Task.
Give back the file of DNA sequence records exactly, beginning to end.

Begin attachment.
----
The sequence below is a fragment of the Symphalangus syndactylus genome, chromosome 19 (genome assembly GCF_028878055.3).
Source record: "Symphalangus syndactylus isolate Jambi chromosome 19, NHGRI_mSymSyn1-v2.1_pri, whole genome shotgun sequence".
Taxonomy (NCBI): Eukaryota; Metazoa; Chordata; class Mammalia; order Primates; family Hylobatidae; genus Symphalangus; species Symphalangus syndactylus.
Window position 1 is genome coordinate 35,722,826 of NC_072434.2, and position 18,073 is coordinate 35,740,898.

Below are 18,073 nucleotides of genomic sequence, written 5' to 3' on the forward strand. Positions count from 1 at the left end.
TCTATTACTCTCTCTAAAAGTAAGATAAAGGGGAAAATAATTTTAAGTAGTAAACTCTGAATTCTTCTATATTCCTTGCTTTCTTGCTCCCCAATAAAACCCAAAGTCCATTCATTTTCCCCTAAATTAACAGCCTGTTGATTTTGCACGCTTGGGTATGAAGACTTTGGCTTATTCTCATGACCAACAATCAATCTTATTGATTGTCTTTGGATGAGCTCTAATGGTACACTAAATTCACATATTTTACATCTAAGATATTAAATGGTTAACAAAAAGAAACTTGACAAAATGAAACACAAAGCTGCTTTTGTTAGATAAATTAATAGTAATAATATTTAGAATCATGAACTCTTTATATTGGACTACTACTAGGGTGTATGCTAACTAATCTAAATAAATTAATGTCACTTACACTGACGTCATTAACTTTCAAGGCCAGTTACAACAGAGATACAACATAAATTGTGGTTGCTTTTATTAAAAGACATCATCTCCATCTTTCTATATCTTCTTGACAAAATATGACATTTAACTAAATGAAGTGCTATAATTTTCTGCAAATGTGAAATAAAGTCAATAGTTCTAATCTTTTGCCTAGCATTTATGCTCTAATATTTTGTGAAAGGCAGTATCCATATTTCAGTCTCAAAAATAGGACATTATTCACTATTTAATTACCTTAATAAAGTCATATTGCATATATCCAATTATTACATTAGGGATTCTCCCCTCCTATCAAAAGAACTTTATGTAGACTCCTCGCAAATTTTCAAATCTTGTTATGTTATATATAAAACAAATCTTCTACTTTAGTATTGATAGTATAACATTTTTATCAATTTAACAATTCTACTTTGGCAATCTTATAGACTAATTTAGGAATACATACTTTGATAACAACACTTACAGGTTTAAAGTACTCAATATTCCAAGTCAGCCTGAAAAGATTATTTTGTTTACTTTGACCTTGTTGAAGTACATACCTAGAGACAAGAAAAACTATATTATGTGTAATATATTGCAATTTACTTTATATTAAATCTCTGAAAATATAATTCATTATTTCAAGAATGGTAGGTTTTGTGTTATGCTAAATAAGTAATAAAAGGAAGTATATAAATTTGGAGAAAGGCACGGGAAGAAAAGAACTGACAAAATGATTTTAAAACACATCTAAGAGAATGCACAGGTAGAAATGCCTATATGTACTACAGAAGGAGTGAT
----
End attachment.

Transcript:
The sequence below is a fragment of the Symphalangus syndactylus genome, chromosome 19 (genome assembly GCF_028878055.3).
Source record: "Symphalangus syndactylus isolate Jambi chromosome 19, NHGRI_mSymSyn1-v2.1_pri, whole genome shotgun sequence".
Taxonomy (NCBI): Eukaryota; Metazoa; Chordata; class Mammalia; order Primates; family Hylobatidae; genus Symphalangus; species Symphalangus syndactylus.
Window position 1 is genome coordinate 35,722,826 of NC_072434.2, and position 18,073 is coordinate 35,740,898.

Below are 18,073 nucleotides of genomic sequence, written 5' to 3' on the forward strand. Positions count from 1 at the left end.
TCTATTACTCTCTCTAAAAGTAAGATAAAGGGGAAAATAATTTTAAGTAGTAAACTCTGAATTCTTCTATATTCCTTGCTTTCTTGCTCCCCAATAAAACCCAAAGTCCATTCATTTTCCCCTAAATTAACAGCCTGTTGATTTTGCACGCTTGGGTATGAAGACTTTGGCTTATTCTCATGACCAACAATCAATCTTATTGATTGTCTTTGGATGAGCTCTAATGGTACACTAAATTCACATATTTTACATCTAAGATATTAAATGGTTAACAAAAAGAAACTTGACAAAATGAAACACAAAGCTGCTTTTGTTAGATAAATTAATAGTAATAATATTTAGAATCATGAACTCTTTATATTGGACTACTACTAGGGTGTATGCTAACTAATCTAAATAAATTAATGTCACTTACACTGACGTCATTAACTTTCAAGGCCAGTTACAACAGAGATACAACATAAATTGTGGTTGCTTTTATTAAAAGACATCATCTCCATCTTTCTATATCTTCTTGACAAAATATGACATTTAACTAAATGAAGTGCTATAATTTTCTGCAAATGTGAAATAAAGTCAATAGTTCTAATCTTTTGCCTAGCATTTATGCTCTAATATTTTGTGAAAGGCAGTATCCATATTTCAGTCTCAAAAATAGGACATTATTCACTATTTAATTACCTTAATAAAGTCATATTGCATATATCCAATTATTACATTAGGGATTCTCCCCTCCTATCAAAAGAACTTTATGTAGACTCCTCGCAAATTTTCAAATCTTGTTATGTTATATATAAAACAAATCTTCTACTTTAGTATTGATAGTATAACATTTTTATCAATTTAACAATTCTACTTTGGCAATCTTATAGACTAATTTAGGAATACATACTTTGATAACAACACTTACAGGTTTAAAGTACTCAATATTCCAAGTCAGCCTGAAAAGATTATTTTGTTTACTTTGACCTTGTTGAAGTACATACCTAGAGACAAGAAAAACTATATTATGTGTAATATATTGCAATTTACTTTATATTAAATCTCTGAAAATATAATTCATTATTTCAAGAATGGTAGGTTTTGTGTTATGCTAAATAAGTAATAAAAGGAAGTATATAAATTTGGAGAAAGGCACGGGAAGAAAAGAACTGACAAAATGATTTTAAAACACATCTAAGAGAATGCACAGGTAGAAATGCCTATATGTACTACAGAAGGAGTGAT